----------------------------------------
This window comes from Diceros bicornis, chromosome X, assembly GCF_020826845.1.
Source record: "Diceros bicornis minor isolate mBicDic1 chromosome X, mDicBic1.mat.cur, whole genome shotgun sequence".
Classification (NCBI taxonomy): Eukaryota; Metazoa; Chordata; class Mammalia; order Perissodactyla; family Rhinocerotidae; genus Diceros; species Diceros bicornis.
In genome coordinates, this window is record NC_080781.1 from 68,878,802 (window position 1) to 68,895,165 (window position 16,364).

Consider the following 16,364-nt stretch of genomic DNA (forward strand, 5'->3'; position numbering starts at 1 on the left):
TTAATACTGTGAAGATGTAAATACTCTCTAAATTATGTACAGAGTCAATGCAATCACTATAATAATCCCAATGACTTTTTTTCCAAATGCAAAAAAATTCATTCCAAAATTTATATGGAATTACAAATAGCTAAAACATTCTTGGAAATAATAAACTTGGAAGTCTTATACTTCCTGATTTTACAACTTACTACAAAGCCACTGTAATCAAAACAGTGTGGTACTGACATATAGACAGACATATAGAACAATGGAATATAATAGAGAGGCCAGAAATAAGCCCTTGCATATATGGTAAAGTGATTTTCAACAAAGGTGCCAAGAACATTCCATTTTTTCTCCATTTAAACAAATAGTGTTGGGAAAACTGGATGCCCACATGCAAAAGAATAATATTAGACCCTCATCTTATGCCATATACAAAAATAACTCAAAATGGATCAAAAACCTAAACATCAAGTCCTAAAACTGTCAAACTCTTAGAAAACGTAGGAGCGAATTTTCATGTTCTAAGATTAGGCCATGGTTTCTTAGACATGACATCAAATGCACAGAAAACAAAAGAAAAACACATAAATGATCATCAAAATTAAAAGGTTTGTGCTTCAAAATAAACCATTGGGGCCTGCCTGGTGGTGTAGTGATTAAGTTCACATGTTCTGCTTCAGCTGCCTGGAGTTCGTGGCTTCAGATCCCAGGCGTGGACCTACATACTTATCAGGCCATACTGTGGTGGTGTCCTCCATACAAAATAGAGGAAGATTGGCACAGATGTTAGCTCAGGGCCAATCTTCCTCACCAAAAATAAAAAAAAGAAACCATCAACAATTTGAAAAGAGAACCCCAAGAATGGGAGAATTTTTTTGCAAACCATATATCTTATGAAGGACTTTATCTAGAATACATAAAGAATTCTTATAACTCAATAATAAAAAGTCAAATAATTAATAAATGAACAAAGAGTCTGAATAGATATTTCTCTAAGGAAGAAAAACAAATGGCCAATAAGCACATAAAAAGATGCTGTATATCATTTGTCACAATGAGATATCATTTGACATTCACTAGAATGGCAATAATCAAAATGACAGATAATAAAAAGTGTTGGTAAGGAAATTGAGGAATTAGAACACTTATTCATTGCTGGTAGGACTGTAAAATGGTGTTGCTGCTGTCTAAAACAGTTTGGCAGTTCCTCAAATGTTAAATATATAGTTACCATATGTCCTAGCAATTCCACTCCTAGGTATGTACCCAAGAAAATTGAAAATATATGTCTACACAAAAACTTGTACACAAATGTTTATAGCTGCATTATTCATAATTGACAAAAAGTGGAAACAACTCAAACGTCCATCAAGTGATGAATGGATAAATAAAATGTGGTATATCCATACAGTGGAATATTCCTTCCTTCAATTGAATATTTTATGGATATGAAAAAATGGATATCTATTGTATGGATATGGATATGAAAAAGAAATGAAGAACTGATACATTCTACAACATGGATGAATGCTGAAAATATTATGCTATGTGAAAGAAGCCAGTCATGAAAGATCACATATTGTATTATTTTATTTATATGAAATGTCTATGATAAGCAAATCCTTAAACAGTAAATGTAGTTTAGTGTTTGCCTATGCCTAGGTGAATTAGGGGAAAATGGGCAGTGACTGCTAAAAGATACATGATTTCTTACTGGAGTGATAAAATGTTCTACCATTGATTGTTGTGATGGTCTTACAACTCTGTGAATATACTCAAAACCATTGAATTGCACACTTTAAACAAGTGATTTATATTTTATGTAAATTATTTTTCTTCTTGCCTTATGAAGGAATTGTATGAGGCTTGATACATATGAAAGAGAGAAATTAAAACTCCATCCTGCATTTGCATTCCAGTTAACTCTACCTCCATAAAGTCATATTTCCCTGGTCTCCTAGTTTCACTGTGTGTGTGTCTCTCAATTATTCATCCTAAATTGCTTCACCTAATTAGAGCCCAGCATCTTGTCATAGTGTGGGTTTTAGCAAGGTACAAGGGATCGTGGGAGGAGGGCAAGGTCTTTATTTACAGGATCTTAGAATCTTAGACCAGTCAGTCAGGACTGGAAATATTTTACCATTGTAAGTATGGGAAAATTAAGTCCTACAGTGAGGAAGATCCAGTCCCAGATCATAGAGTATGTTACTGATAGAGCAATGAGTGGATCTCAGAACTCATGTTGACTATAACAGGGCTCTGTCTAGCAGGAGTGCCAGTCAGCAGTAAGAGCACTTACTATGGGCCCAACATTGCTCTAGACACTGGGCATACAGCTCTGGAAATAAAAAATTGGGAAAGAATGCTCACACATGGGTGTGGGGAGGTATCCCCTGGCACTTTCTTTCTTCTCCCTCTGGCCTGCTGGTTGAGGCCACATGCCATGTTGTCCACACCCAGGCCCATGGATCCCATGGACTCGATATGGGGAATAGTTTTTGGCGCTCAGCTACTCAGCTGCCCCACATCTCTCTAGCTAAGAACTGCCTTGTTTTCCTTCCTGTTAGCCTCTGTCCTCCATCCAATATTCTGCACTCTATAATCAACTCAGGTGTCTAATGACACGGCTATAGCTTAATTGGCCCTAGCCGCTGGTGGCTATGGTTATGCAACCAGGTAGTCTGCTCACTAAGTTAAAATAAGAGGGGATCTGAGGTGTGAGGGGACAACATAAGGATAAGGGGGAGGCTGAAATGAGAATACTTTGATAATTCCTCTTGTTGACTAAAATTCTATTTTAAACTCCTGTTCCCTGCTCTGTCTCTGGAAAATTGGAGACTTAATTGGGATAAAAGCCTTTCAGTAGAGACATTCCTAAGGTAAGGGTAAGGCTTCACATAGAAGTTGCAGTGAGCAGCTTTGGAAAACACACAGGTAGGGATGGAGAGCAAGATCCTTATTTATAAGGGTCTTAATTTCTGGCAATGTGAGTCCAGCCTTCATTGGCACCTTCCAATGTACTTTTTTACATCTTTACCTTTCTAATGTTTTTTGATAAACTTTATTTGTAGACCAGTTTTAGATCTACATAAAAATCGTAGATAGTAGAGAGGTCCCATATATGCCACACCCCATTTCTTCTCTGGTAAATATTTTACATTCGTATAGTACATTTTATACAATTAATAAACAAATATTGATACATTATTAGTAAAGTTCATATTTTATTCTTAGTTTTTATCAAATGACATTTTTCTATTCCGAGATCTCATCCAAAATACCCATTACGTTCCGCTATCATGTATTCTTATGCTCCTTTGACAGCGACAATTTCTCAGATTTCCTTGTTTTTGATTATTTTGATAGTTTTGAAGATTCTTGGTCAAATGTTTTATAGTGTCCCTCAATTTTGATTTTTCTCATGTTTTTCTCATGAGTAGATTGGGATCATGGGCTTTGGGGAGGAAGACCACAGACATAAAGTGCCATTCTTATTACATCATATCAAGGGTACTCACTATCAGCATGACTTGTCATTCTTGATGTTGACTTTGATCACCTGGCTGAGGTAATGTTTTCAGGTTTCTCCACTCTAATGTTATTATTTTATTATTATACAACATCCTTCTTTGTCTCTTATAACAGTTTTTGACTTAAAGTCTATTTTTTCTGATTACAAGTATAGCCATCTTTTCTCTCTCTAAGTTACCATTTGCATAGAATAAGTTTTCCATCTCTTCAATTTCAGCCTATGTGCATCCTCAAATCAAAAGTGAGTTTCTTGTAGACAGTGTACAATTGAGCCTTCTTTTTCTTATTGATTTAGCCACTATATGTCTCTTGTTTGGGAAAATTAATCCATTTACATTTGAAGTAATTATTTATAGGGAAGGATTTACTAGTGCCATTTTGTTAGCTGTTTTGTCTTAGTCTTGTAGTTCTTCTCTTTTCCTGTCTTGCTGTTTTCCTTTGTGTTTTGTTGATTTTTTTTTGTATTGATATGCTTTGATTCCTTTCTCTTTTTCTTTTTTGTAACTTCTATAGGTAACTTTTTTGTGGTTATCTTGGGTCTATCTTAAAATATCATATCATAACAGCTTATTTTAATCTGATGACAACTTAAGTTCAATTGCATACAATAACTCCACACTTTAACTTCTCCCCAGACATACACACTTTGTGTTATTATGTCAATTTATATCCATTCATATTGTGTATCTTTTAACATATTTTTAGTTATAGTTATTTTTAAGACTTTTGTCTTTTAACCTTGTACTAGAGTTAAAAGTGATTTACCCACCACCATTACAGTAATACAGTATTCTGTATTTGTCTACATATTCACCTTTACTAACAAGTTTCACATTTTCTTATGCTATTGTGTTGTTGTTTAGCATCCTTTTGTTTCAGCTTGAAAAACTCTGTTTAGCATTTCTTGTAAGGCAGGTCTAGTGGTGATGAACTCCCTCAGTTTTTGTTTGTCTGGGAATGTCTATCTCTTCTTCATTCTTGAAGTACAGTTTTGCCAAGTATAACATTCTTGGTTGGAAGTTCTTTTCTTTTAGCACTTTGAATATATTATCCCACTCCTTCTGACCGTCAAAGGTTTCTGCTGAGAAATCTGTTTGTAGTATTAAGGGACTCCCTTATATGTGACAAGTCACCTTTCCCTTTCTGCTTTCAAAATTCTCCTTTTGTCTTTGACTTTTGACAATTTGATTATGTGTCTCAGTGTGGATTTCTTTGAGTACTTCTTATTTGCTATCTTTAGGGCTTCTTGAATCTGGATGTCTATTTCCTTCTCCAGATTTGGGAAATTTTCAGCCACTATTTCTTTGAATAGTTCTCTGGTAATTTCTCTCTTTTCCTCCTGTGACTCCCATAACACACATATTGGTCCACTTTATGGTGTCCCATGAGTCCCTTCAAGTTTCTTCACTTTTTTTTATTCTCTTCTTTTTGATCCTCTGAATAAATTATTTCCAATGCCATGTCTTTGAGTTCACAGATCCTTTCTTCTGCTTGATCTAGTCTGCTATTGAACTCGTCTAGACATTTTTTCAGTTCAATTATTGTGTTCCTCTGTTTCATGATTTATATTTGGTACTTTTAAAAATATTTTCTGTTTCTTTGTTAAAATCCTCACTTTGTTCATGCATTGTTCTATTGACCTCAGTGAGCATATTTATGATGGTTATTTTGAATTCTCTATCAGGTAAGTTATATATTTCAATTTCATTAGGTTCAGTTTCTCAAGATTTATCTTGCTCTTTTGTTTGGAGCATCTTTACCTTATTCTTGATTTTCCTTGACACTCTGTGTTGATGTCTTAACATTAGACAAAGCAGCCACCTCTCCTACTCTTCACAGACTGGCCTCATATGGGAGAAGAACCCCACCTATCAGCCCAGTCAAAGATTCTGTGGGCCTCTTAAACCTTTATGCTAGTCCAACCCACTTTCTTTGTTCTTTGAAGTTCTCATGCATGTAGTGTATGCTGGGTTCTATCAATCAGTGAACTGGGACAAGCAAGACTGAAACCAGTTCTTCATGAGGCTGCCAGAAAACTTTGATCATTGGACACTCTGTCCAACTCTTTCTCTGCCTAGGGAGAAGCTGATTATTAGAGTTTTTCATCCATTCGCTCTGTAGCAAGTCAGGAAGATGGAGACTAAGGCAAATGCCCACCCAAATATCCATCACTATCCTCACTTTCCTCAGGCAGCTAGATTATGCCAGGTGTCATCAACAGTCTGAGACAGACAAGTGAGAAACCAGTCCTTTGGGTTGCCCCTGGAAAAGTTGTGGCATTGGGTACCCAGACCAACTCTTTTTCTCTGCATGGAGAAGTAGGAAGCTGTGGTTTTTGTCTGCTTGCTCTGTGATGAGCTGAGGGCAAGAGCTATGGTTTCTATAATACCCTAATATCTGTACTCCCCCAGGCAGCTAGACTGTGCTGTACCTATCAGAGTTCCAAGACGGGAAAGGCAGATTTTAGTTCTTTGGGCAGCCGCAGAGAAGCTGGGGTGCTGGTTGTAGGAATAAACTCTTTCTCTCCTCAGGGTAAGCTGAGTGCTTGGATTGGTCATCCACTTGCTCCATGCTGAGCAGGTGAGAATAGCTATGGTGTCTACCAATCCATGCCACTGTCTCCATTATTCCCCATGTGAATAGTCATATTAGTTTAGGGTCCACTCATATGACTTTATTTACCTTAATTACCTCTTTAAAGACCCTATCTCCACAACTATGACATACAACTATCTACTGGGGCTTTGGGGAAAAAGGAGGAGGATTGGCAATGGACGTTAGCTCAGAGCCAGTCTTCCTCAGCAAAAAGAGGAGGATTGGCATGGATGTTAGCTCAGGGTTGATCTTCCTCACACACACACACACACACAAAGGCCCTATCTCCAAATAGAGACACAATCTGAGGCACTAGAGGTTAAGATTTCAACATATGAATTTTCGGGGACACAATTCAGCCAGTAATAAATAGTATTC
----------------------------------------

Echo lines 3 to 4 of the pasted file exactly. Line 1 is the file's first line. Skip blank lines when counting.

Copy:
Classification (NCBI taxonomy): Eukaryota; Metazoa; Chordata; class Mammalia; order Perissodactyla; family Rhinocerotidae; genus Diceros; species Diceros bicornis.
In genome coordinates, this window is record NC_080781.1 from 68,878,802 (window position 1) to 68,895,165 (window position 16,364).